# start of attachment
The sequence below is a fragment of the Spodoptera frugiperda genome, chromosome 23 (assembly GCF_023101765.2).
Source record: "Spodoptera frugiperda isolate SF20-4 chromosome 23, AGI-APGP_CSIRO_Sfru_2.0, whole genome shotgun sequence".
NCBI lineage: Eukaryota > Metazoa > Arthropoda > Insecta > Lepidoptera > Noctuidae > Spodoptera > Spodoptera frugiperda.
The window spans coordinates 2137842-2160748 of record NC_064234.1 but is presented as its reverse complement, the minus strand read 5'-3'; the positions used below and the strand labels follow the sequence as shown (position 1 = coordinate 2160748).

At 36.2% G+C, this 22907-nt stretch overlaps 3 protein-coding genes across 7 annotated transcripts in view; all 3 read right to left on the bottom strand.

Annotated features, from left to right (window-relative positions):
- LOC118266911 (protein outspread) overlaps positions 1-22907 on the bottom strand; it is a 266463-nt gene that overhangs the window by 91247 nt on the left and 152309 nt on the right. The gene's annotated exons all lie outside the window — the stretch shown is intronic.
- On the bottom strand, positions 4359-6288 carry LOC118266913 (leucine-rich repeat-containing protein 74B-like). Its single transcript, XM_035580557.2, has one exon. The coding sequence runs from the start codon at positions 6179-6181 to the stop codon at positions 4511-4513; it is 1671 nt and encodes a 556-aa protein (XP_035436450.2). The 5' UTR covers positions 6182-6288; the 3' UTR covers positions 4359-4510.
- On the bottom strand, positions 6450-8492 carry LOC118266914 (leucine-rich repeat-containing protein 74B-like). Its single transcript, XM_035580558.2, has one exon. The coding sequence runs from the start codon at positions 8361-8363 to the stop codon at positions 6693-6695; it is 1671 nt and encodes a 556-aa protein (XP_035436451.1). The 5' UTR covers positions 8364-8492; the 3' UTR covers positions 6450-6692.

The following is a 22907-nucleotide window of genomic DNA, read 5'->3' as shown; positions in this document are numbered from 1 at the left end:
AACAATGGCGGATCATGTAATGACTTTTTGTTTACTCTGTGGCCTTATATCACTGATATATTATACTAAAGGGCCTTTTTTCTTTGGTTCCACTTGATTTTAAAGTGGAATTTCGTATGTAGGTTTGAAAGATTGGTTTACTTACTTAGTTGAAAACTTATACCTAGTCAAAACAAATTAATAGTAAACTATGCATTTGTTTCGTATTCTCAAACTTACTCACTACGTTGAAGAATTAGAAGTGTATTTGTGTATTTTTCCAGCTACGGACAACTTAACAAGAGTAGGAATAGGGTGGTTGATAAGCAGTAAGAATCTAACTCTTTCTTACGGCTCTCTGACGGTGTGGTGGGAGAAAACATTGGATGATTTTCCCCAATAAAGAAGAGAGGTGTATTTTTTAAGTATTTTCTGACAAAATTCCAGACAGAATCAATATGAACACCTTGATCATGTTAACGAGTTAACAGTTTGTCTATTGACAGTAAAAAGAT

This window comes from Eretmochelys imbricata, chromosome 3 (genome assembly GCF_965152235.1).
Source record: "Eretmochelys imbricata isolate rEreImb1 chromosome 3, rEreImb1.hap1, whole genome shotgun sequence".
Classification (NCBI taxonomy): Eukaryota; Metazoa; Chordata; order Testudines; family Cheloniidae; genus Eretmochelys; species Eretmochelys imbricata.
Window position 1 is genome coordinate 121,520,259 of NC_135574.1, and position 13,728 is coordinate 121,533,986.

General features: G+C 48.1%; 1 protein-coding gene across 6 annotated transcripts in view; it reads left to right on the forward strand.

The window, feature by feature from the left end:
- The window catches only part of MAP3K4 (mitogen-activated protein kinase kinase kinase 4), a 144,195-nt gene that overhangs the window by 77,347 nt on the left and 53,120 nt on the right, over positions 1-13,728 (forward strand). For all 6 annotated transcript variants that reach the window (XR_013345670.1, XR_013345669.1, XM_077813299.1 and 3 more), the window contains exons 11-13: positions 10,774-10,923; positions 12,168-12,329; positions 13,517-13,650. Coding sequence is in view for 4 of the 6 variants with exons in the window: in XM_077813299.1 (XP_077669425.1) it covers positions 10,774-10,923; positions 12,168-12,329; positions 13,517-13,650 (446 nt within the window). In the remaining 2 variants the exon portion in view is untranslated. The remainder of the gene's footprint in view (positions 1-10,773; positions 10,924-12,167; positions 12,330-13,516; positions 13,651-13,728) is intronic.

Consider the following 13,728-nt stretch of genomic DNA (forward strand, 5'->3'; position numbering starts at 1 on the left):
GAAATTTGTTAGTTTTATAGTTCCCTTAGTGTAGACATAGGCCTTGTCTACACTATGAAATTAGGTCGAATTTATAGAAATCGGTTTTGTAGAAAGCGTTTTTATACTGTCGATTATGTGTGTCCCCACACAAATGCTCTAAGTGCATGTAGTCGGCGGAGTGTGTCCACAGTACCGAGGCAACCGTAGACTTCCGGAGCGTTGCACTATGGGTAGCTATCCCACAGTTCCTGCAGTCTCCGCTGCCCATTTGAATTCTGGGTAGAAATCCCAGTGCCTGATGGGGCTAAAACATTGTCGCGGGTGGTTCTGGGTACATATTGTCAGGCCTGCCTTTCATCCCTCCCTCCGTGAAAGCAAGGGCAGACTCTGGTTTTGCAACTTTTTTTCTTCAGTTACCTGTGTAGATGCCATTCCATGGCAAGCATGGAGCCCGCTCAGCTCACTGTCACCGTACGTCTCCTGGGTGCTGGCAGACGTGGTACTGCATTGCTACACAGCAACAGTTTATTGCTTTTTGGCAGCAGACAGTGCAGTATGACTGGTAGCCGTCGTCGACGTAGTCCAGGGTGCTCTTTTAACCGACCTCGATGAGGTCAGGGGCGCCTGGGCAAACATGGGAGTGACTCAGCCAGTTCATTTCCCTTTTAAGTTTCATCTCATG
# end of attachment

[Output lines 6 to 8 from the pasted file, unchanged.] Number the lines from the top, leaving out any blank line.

Annotated features, from left to right (window-relative positions):
- LOC118266911 (protein outspread) overlaps positions 1-22907 on the bottom strand; it is a 266463-nt gene that overhangs the window by 91247 nt on the left and 152309 nt on the right. The gene's annotated exons all lie outside the window — the stretch shown is intronic.
- On the bottom strand, positions 4359-6288 carry LOC118266913 (leucine-rich repeat-containing protein 74B-like). Its single transcript, XM_035580557.2, has one exon. The coding sequence runs from the start codon at positions 6179-6181 to the stop codon at positions 4511-4513; it is 1671 nt and encodes a 556-aa protein (XP_035436450.2). The 5' UTR covers positions 6182-6288; the 3' UTR covers positions 4359-4510.